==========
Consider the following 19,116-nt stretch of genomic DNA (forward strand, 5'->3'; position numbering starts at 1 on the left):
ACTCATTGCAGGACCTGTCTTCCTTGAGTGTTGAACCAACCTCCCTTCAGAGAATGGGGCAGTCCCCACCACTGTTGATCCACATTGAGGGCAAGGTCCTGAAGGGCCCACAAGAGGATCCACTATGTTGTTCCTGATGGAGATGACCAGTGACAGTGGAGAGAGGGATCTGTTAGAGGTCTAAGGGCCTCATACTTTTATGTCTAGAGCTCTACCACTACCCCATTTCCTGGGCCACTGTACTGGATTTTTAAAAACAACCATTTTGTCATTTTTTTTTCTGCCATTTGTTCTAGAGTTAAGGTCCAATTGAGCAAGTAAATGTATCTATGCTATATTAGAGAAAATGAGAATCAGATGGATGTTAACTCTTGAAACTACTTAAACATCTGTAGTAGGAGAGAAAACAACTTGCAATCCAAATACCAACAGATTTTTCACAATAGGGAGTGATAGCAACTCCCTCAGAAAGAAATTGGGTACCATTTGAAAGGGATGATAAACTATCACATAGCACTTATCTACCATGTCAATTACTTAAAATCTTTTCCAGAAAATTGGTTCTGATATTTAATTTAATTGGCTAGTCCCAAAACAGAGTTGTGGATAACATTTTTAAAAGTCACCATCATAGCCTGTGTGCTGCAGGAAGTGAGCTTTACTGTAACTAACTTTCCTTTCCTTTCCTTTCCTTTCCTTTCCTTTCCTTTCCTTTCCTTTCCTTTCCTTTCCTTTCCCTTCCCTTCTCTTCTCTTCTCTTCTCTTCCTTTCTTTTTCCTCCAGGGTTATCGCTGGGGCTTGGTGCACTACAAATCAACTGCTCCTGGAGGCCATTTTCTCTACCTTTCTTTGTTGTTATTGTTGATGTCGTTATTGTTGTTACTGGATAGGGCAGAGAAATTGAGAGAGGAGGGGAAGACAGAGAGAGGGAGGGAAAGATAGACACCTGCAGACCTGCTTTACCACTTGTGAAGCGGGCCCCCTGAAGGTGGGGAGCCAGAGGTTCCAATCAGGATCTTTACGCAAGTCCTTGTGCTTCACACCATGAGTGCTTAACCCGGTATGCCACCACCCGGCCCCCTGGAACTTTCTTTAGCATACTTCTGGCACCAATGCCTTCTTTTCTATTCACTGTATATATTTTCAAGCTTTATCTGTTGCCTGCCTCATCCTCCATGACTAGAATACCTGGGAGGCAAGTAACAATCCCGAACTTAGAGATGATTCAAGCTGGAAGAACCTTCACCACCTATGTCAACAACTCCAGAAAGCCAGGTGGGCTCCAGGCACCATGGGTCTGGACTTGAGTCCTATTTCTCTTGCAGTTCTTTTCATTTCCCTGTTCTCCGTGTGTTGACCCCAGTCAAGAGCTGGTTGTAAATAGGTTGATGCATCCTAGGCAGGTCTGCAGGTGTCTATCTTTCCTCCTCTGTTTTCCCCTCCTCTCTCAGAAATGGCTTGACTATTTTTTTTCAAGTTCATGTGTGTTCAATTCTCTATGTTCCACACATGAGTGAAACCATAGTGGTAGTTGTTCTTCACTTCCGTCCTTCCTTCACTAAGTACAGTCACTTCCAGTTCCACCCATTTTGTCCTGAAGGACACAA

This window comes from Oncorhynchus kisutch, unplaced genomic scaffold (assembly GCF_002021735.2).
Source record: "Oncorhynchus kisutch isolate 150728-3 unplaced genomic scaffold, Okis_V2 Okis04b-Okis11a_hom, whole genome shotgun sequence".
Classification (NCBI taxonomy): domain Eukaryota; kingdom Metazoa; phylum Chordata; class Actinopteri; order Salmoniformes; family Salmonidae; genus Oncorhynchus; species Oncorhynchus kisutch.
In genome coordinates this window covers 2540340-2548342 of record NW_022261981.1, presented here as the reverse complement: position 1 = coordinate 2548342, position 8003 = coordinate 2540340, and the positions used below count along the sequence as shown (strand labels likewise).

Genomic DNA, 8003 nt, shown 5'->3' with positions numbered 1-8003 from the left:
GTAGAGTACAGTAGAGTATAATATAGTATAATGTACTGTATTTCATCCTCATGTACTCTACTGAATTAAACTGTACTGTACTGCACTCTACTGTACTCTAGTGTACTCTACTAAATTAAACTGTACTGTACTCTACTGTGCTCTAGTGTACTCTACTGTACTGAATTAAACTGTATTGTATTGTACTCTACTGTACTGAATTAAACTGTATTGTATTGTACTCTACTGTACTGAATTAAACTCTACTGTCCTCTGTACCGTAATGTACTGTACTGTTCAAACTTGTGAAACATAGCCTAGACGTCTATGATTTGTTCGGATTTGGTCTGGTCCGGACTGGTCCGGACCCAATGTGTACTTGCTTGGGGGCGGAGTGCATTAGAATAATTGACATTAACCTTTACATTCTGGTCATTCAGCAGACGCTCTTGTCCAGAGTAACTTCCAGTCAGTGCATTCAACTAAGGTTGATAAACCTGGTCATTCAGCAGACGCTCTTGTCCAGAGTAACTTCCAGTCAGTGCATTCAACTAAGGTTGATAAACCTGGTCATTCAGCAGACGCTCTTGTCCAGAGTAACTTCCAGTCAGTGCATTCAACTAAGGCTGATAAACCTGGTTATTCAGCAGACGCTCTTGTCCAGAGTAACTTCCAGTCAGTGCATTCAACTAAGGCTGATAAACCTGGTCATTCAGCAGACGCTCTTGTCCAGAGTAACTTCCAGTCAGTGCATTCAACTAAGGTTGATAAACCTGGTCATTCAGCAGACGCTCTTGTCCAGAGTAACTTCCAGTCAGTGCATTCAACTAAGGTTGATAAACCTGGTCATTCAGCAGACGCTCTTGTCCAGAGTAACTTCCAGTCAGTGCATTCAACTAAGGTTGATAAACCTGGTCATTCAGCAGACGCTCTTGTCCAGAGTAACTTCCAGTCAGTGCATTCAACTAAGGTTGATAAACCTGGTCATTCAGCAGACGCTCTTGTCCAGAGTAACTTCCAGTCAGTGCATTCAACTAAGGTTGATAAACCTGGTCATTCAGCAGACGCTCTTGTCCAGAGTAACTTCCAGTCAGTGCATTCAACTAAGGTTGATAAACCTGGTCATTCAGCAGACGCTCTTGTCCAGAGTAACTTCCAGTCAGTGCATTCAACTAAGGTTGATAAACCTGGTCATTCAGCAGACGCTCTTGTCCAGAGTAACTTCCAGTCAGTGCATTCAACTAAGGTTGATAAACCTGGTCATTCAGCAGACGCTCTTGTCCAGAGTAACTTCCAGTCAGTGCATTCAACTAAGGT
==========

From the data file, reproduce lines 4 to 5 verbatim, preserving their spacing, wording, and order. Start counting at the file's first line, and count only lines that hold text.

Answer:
Source record: "Oncorhynchus kisutch isolate 150728-3 unplaced genomic scaffold, Okis_V2 Okis04b-Okis11a_hom, whole genome shotgun sequence".
Classification (NCBI taxonomy): domain Eukaryota; kingdom Metazoa; phylum Chordata; class Actinopteri; order Salmoniformes; family Salmonidae; genus Oncorhynchus; species Oncorhynchus kisutch.